Mark Cummings: The magic and mystery of Gloucestershire’s history
- Credit: Archant
I love it when a plan comes together. I’d been tasked with helping the Gloucestershire History Society get their “message” out into the media and was invited to the AGM to imbue them with a little broadcasting savvy into what makes a good story...
I normally look forward to addressing any crowd if the subject matter involves eulogising about our part of the world, although on this occasion I was slightly more pumped than usual. This was because I’ve spent years discovering nuggets of fascinating information about the Cotswolds through my radio shows and taking great delight in spreading them far and wide. One of the most powerful impacts you can have as a broadcaster is to be the one who tells a listener something intriguing/revealing/shocking/new about the place they live. Over the years I’ve dressed up as Dick Whittington and walked from his birthplace near Newent at Pauntley Court to meet the current Mayor of London to help re tell his incredible story. I’ve kidnapped a bunch of tourists in Bourton-on-the-Water and taken them on a historical day trip around the Gates Streets of Gloucester and the Forest of Dean. We’ve had ancient Roman tombs discovered live on air, dribbled with uncontrollable excitement over ancient maps showing our landscape minus the current A- roads, M5, Severn bridges etc and tracked down historical gems many thought were lost forever.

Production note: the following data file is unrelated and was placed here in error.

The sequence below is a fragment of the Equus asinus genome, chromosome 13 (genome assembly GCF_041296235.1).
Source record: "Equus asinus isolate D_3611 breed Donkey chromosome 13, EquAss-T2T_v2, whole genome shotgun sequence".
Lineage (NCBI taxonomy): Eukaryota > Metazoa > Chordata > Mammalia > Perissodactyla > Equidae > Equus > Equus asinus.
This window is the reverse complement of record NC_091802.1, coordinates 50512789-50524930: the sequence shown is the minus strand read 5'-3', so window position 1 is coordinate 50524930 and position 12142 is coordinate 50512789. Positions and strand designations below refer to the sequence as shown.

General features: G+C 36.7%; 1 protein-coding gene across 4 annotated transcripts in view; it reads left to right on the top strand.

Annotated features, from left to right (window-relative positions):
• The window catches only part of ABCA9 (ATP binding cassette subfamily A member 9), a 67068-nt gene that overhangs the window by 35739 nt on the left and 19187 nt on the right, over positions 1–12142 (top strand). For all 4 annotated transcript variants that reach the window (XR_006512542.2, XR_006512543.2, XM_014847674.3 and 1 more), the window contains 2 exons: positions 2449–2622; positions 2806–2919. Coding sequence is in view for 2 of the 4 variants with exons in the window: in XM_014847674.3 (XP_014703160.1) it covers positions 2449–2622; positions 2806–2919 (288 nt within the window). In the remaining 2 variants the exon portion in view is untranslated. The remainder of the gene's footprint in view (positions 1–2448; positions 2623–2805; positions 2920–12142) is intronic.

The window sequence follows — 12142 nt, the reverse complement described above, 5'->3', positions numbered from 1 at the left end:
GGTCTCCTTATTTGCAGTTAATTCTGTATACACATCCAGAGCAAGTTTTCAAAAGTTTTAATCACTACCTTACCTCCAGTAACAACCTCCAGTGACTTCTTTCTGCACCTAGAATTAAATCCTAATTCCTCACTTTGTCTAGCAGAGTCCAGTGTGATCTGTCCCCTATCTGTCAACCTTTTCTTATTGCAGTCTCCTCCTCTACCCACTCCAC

All of this binds us together as a community with a unified thirst for knowledge about the place we’ve decided to call home. When Caroline Mellor from the Gloucester Local History Society asked me for some advice it took about the first two sentences from her before the hairs stood up on the back of my neck and my heart started pumping just a little faster. She has spent 20 years looking for a rose thought to be extinct and wanted my advice on how to promote her story. The ‘City of Gloucester Rose’ was created for the city by John Sanday in 1969 but had not been on sale since 1995 and was thought to have been lost. I put out an appeal on the show the next day and we managed to track one down! We took Caroline around to the garden in Gloucester to meet the couple who had lovingly treasured this special rose and everything ended happily after all. Many other media outlets picked up on the story and a few days later Caroline was sitting in her garden reading all about herself and her rose in the Daily Telegraph.